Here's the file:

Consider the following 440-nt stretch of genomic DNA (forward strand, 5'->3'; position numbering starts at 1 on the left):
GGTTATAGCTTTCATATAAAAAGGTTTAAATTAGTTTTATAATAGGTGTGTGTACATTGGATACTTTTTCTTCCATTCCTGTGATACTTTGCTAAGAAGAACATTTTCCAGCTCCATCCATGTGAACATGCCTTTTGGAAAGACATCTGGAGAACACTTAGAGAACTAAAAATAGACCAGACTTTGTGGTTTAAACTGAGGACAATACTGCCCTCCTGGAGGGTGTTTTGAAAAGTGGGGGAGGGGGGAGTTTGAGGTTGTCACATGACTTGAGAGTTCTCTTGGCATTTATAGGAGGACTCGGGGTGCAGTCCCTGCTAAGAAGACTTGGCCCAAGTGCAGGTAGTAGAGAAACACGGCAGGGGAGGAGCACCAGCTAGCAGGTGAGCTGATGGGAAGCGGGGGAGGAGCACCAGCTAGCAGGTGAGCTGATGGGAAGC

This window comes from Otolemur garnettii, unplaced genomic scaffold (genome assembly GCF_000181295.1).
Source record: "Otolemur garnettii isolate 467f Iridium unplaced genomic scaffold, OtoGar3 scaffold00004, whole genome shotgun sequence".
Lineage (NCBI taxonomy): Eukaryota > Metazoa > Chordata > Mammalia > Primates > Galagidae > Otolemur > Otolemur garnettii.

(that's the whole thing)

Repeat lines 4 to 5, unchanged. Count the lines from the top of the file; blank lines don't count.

Source record: "Otolemur garnettii isolate 467f Iridium unplaced genomic scaffold, OtoGar3 scaffold00004, whole genome shotgun sequence".
Lineage (NCBI taxonomy): Eukaryota > Metazoa > Chordata > Mammalia > Primates > Galagidae > Otolemur > Otolemur garnettii.